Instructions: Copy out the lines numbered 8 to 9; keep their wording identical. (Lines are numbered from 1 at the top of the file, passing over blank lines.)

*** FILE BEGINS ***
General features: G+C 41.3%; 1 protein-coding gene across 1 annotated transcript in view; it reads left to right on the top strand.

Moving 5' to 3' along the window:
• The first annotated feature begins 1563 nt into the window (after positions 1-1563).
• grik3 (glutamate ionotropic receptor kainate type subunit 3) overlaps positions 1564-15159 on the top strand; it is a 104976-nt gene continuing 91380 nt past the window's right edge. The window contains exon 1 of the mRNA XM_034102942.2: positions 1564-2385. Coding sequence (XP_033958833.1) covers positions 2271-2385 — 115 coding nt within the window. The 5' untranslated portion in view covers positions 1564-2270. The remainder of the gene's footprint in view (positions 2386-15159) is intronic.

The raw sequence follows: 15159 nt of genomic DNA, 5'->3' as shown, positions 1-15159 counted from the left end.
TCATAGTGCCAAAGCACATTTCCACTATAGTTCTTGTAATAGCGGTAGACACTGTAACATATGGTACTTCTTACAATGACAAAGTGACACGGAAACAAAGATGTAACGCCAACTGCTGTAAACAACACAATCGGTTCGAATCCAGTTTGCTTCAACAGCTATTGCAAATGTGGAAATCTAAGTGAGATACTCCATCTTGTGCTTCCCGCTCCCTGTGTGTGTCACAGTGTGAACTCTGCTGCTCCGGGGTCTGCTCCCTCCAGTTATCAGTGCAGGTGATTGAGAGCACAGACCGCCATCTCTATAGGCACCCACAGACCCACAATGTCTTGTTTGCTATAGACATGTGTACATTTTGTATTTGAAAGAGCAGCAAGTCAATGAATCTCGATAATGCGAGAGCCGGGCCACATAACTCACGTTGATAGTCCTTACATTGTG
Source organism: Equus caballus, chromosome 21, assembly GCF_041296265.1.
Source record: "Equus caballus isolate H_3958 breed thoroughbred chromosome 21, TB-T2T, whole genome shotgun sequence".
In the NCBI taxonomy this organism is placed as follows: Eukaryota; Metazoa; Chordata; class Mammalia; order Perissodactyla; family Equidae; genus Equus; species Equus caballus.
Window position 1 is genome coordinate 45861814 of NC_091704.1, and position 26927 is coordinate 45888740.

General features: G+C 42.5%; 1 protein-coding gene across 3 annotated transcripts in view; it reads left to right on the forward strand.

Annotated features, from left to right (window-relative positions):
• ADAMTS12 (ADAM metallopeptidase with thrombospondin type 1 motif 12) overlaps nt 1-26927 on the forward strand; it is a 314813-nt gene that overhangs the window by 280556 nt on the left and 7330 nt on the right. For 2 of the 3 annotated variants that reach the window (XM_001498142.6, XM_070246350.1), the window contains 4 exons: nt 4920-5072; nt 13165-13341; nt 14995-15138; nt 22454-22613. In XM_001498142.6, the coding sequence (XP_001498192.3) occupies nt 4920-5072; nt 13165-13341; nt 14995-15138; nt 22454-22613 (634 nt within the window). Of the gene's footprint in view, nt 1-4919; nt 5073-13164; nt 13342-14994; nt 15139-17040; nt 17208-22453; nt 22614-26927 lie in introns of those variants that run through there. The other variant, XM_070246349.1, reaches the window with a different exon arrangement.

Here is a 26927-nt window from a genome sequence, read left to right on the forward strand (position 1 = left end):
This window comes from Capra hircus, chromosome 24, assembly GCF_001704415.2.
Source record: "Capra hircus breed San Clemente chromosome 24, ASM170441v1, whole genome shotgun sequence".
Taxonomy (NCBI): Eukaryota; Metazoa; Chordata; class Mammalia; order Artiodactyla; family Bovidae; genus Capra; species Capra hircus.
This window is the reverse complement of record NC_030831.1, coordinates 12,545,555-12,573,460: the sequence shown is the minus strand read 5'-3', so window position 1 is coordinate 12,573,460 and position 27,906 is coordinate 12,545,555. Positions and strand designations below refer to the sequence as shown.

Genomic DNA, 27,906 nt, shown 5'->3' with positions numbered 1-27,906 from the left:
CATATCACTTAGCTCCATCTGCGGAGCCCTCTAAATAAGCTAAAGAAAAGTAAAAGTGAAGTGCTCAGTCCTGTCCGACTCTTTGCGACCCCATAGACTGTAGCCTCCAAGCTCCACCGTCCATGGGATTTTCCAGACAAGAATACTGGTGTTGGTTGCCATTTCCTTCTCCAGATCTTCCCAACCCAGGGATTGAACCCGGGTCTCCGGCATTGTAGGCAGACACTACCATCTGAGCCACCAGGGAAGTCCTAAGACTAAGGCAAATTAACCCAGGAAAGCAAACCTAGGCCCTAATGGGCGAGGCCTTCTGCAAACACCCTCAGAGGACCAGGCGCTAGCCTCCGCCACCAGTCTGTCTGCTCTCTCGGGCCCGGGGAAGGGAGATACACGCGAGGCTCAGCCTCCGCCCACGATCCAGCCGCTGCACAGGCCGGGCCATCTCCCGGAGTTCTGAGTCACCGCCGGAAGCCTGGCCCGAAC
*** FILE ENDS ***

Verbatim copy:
Source record: "Equus caballus isolate H_3958 breed thoroughbred chromosome 21, TB-T2T, whole genome shotgun sequence".
In the NCBI taxonomy this organism is placed as follows: Eukaryota; Metazoa; Chordata; class Mammalia; order Perissodactyla; family Equidae; genus Equus; species Equus caballus.